eMeasure is a small company that wants to change how people measure—and more importantly—record the measurements they make. Starting with their eTAPE16 and now onto their latest eTAPE16/BT with Bluetooth connectivity, the devices offer manual and digital measuring for about 30 and 50 dollars respectively. Both tapes have digital displays which show measurements in inch or metric units, including feet and fractional inches, fractional inches, decimal inches, and decimal feet in units down to 1 mm, 1/16 inch, .1 inch, and .01 feet. Buttons on the tape allow you to set your measurements from the front or back of the case, display the center mark of a measurement (rounded up to the nearest 1/16 inch), re-zero at a certain spot, or save measurements in one of two memories. The Bluetooth connected model can use a basic data recording app made by the company or an app made by a software partner with cut list tables and additional features.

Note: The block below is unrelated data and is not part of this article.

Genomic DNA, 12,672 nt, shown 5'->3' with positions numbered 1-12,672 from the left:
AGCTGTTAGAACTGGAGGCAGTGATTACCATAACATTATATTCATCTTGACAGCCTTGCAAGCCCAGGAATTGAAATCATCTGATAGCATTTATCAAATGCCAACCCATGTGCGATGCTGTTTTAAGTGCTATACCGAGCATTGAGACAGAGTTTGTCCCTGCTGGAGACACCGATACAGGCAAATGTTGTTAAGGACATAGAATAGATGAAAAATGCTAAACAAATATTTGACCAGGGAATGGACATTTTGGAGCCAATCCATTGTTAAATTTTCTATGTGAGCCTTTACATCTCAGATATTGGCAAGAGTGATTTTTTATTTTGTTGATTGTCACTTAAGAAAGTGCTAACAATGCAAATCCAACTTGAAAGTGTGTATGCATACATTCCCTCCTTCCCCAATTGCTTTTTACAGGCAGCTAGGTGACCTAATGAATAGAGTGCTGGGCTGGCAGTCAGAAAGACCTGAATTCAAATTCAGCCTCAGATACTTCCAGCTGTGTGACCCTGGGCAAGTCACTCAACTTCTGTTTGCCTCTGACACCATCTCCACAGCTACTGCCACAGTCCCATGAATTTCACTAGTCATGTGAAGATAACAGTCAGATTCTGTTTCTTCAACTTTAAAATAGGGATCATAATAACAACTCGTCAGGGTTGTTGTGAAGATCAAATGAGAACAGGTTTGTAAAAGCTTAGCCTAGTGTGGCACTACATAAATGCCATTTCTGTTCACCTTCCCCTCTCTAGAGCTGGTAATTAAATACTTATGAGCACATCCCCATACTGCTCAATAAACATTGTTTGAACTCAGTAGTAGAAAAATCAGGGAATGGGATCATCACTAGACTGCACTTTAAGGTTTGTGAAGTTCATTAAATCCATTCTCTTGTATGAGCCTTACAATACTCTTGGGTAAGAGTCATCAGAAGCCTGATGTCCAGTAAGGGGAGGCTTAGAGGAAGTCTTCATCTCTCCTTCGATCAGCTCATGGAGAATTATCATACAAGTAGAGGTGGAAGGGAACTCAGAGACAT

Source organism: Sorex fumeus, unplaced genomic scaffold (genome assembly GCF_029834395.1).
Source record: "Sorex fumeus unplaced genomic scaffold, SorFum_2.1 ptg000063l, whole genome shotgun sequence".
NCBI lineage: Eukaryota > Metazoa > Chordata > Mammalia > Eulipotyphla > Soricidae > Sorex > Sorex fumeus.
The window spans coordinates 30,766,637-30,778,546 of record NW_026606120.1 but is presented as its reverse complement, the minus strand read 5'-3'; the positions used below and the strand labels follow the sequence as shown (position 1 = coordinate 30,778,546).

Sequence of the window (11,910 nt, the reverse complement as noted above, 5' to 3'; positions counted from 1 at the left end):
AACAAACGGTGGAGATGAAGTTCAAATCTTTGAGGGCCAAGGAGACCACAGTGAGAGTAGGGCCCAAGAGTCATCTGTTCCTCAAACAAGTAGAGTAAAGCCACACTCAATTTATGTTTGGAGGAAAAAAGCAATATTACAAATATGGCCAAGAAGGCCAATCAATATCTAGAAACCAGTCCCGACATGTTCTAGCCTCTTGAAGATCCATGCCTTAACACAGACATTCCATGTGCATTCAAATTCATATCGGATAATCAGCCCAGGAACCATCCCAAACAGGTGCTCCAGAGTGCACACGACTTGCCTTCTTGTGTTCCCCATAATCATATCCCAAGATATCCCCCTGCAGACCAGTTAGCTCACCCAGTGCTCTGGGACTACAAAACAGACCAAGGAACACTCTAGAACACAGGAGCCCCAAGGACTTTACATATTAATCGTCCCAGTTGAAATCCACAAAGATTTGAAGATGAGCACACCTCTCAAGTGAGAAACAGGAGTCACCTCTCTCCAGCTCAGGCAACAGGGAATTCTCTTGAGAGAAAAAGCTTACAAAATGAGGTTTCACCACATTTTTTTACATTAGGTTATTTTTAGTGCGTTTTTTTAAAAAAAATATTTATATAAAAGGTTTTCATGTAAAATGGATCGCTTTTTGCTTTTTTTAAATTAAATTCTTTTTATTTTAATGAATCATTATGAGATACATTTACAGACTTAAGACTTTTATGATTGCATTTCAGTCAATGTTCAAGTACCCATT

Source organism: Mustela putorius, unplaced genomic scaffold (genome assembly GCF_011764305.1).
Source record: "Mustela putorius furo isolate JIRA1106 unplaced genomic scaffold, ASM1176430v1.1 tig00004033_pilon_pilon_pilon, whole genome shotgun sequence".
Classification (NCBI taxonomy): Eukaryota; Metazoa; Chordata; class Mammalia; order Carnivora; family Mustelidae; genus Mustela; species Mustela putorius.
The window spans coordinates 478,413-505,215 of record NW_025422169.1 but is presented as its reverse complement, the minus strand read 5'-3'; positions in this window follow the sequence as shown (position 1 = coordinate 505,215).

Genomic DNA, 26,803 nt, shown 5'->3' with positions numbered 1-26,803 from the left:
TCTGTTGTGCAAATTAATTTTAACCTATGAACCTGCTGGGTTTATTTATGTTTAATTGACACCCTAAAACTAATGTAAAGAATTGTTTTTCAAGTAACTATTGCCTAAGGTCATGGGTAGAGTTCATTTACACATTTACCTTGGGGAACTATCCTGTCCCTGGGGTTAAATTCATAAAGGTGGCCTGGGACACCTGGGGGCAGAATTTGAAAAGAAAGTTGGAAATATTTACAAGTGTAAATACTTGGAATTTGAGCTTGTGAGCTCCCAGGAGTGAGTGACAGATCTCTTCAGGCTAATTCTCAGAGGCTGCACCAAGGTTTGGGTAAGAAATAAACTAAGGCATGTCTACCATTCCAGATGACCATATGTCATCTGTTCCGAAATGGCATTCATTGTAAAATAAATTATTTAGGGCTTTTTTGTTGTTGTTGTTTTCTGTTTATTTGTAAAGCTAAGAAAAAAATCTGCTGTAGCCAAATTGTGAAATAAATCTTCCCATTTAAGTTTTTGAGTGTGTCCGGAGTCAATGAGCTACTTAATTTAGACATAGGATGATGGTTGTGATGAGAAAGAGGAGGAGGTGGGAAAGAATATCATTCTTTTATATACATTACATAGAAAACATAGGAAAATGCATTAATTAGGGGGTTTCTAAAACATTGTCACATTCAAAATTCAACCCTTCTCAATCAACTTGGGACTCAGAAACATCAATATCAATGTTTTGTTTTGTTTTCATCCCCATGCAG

For most construction professionals, the 16-foot length of the tape is too limited so the company is working on a 25 footer.
Oxx claims that they make the world’s toughest coffee maker. After our Oxx CoffeeBoxx review we’d have to agree. Made to take to the job site but with enough cool factor to fit in at the man cave, the CoffeeBoxx is admittedly our most coveted coffee fabrication vector anywhere.
The “ruggedized” coffee maker (their word) packs up tightly for transport and the unit boasts a water and dust resistant IP54 rating. The unit works with all K-cup compatible single-serving coffee pods and also dispenses up to 85 ounces of hot water for tea, oatmeal, and instant soup. The $230 price tag seems high at first, but if this machine can help keep guys on site instead of taking off to the nearest gas station for coffee breaks, you’ll probably get a lot more work done.